Advanced search
1 file | 1.18 MB Add to list

Core self-evaluations as a moderator of the relationship between task complexity, job resources, and performance

Author
Organization
Abstract
In this study we examined the role of trait core self-evaluations (CSE) as a person-related resource, hypothesizing that the relationship between task complexity and performance would be positive for people high in trait CSE and negative for people low in trait CSE. Moreover, we hypothesized that trait CSE would influence the buffering effect of job-related resources on the complexity-performance relationship, with such a buffering effect showing for people high but not for people low in trait CSE. To test our hypotheses, we conducted a five-day spanning experience sampling study. Our results showed that trait CSE indeed influenced the complexity-performance relationship in the sense that this relationship was only positive for employees high in CSE. Results on the hypothesized three-way interaction between task complexity, job-related resources, and CSE were less univocal as only one out of four three-way interactions approached conventional levels of significance. By showing that the complexity-performance relationship is only positive for employees high in CSE, our results go against the well-accepted idea that challenge demands act as a two-edged sword for all employees alike. Instead, the effect of challenge demands on performance depends on the individual's level of person-related resources.
Keywords
Task complexity, supervisor support, autonomy, core self-evaluations, performance, SOCIAL SUPPORT, ORGANIZATIONAL SUPPORT, WORK SUCCESS, DEMANDS, STRESS, SATISFACTION, CITIZENSHIP, MODEL, STATE, EXPLANATION

Downloads

  • (...).pdf
    • full text (Published version)
    • |
    • UGent only
    • |
    • PDF
    • |
    • 1.18 MB

Citation

Please use this url to cite or link to this publication:

MLA
Debusscher, Jonas, et al. “Core Self-Evaluations as a Moderator of the Relationship between Task Complexity, Job Resources, and Performance.” EUROPEAN JOURNAL OF WORK AND ORGANIZATIONAL PSYCHOLOGY, vol. 26, no. 3, 2017, pp. 411–20, doi:10.1080/1359432x.2016.1277706.
APA
Debusscher, J., Hofmans, J., & De Fruyt, F. (2017). Core self-evaluations as a moderator of the relationship between task complexity, job resources, and performance. EUROPEAN JOURNAL OF WORK AND ORGANIZATIONAL PSYCHOLOGY, 26(3), 411–420. https://doi.org/10.1080/1359432x.2016.1277706
Chicago author-date
Debusscher, Jonas, Joeri Hofmans, and Filip De Fruyt. 2017. “Core Self-Evaluations as a Moderator of the Relationship between Task Complexity, Job Resources, and Performance.” EUROPEAN JOURNAL OF WORK AND ORGANIZATIONAL PSYCHOLOGY 26 (3): 411–20. https://doi.org/10.1080/1359432x.2016.1277706.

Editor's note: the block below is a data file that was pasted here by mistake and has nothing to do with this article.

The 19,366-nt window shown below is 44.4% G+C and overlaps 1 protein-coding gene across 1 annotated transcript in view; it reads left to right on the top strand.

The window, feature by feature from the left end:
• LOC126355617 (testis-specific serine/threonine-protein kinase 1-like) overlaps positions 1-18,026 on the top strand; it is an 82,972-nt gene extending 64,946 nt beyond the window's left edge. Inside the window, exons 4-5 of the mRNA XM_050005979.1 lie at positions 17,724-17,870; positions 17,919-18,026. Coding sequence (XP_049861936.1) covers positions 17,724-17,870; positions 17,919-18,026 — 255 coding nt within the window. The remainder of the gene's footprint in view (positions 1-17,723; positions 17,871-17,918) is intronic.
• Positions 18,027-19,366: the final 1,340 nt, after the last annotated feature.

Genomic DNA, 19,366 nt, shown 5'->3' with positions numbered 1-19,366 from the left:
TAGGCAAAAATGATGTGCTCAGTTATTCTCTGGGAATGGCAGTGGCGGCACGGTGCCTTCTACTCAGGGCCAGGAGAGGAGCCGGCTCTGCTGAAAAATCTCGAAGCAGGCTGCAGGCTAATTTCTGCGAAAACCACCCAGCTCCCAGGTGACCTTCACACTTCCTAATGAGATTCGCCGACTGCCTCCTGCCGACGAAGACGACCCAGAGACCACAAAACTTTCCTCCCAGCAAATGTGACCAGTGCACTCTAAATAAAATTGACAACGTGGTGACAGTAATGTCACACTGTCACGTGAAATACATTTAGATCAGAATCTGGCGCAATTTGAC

Chicago author-date (all authors)
Debusscher, Jonas, Joeri Hofmans, and Filip De Fruyt. 2017. “Core Self-Evaluations as a Moderator of the Relationship between Task Complexity, Job Resources, and Performance.” EUROPEAN JOURNAL OF WORK AND ORGANIZATIONAL PSYCHOLOGY 26 (3): 411–420. doi:10.1080/1359432x.2016.1277706.
Vancouver
1.
Debusscher J, Hofmans J, De Fruyt F. Core self-evaluations as a moderator of the relationship between task complexity, job resources, and performance. EUROPEAN JOURNAL OF WORK AND ORGANIZATIONAL PSYCHOLOGY. 2017;26(3):411–20.
IEEE
[1]
J. Debusscher, J. Hofmans, and F. De Fruyt, “Core self-evaluations as a moderator of the relationship between task complexity, job resources, and performance,” EUROPEAN JOURNAL OF WORK AND ORGANIZATIONAL PSYCHOLOGY, vol. 26, no. 3, pp. 411–420, 2017.
@article{8525632,
  abstract     = {In this study we examined the role of trait core self-evaluations (CSE) as a person-related resource, hypothesizing that the relationship between task complexity and performance would be positive for people high in trait CSE and negative for people low in trait CSE. Moreover, we hypothesized that trait CSE would influence the buffering effect of job-related resources on the complexity-performance relationship, with such a buffering effect showing for people high but not for people low in trait CSE. To test our hypotheses, we conducted a five-day spanning experience sampling study. Our results showed that trait CSE indeed influenced the complexity-performance relationship in the sense that this relationship was only positive for employees high in CSE. Results on the hypothesized three-way interaction between task complexity, job-related resources, and CSE were less univocal as only one out of four three-way interactions approached conventional levels of significance. By showing that the complexity-performance relationship is only positive for employees high in CSE, our results go against the well-accepted idea that challenge demands act as a two-edged sword for all employees alike. Instead, the effect of challenge demands on performance depends on the individual's level of person-related resources.},
  author       = {Debusscher, Jonas and Hofmans, Joeri and De Fruyt, Filip},
  issn         = {1359-432X},
  journal      = {EUROPEAN JOURNAL OF WORK AND ORGANIZATIONAL PSYCHOLOGY},
  keywords     = {Task complexity,supervisor support,autonomy,core self-evaluations,performance,SOCIAL SUPPORT,ORGANIZATIONAL SUPPORT,WORK SUCCESS,DEMANDS,STRESS,SATISFACTION,CITIZENSHIP,MODEL,STATE,EXPLANATION},
  language     = {eng},
  number       = {3},
  pages        = {411--420},
  title        = {Core self-evaluations as a moderator of the relationship between task complexity, job resources, and performance},
  url          = {http://dx.doi.org/10.1080/1359432x.2016.1277706},
  volume       = {26},
  year         = {2017},
}

Altmetric
View in Altmetric
Web of Science
Times cited: